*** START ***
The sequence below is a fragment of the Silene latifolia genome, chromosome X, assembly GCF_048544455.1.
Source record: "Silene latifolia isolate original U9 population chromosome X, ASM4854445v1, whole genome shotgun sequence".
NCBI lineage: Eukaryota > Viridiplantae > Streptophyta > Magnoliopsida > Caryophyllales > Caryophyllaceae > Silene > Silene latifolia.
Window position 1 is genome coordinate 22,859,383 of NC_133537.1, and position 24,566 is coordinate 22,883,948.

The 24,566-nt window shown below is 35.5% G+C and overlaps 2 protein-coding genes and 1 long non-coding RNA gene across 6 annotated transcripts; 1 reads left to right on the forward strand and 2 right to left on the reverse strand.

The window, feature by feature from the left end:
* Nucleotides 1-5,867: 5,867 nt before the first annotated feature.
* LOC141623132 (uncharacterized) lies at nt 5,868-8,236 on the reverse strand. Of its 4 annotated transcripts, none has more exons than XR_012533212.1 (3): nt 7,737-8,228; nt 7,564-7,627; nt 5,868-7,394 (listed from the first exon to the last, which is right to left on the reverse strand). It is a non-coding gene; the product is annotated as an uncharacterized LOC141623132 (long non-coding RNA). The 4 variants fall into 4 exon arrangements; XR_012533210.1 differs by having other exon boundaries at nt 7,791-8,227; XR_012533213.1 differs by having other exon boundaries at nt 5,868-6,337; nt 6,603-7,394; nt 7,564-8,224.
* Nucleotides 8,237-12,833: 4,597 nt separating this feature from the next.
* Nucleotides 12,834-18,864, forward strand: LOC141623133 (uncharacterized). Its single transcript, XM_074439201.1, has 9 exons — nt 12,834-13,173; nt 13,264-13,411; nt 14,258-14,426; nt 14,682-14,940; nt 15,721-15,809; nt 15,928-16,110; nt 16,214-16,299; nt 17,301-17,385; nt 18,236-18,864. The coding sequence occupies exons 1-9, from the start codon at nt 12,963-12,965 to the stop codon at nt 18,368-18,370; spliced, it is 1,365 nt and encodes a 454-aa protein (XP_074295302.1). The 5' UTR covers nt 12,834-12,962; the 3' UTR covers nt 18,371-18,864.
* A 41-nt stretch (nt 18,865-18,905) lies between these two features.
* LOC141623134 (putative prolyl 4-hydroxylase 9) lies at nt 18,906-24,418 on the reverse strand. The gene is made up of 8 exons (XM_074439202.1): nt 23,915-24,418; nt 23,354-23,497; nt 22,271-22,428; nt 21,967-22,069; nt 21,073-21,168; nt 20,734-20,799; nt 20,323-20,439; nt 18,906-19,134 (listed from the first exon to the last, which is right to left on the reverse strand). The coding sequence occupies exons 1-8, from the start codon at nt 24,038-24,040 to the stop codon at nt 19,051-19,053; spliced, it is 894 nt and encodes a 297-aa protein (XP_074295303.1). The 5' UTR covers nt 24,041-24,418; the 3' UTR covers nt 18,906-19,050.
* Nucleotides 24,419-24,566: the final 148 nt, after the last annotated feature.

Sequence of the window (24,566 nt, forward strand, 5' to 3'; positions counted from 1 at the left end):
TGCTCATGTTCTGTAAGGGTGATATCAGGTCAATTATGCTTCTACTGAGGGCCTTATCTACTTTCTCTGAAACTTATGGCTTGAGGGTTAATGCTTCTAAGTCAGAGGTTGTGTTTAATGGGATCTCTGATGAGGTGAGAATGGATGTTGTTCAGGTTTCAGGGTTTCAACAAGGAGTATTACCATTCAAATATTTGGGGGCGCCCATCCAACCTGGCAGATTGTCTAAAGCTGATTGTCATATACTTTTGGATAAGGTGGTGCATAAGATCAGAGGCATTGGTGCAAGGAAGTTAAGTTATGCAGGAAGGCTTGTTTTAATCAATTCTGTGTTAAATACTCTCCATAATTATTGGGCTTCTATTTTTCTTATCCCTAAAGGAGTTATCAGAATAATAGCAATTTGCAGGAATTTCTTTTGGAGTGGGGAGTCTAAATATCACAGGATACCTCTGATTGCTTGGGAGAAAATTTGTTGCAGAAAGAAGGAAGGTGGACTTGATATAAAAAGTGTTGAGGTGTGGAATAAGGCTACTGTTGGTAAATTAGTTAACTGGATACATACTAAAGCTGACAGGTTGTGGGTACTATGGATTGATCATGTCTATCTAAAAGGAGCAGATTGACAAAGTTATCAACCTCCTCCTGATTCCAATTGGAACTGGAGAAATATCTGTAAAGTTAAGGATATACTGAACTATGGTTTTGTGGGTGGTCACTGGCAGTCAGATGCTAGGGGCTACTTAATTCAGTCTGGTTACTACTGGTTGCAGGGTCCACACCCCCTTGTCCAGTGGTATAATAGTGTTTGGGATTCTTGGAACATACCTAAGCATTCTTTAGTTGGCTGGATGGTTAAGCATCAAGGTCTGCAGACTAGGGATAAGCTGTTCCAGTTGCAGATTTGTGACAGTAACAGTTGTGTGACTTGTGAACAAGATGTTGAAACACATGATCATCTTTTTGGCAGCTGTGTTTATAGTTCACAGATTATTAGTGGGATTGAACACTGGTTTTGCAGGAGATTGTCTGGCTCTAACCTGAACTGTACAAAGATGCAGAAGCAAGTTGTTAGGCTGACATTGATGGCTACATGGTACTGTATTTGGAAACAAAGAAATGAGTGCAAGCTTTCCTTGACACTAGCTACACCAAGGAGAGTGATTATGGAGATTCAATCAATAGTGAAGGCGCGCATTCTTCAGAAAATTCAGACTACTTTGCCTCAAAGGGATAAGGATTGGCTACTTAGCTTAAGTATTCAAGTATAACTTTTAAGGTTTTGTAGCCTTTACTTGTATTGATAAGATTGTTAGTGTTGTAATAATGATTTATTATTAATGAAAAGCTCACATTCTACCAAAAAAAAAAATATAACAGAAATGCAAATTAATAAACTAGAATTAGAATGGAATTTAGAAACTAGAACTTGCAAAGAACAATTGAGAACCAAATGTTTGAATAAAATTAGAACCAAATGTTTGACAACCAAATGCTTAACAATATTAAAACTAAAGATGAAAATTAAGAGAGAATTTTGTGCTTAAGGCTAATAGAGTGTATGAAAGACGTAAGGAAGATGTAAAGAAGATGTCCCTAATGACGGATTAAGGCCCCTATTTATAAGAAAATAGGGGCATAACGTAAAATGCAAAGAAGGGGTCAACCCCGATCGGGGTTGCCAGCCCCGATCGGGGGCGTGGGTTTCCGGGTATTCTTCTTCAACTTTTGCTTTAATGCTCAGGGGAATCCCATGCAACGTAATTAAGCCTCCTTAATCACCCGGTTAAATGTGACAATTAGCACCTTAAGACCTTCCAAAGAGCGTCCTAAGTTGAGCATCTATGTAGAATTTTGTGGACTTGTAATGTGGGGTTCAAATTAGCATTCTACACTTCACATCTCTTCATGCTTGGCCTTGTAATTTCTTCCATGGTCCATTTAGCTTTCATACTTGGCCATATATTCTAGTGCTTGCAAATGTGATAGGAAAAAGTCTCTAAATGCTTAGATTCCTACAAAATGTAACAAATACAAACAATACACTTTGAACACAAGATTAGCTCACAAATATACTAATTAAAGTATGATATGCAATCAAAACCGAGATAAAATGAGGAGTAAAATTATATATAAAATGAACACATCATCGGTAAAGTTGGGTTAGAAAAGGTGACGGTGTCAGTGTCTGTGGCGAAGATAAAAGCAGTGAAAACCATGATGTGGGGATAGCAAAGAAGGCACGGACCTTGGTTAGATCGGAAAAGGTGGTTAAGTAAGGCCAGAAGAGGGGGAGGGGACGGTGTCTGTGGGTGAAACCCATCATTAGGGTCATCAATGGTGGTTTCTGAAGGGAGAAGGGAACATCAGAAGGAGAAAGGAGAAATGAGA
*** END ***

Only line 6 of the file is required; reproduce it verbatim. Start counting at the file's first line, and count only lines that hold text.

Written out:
The window, feature by feature from the left end: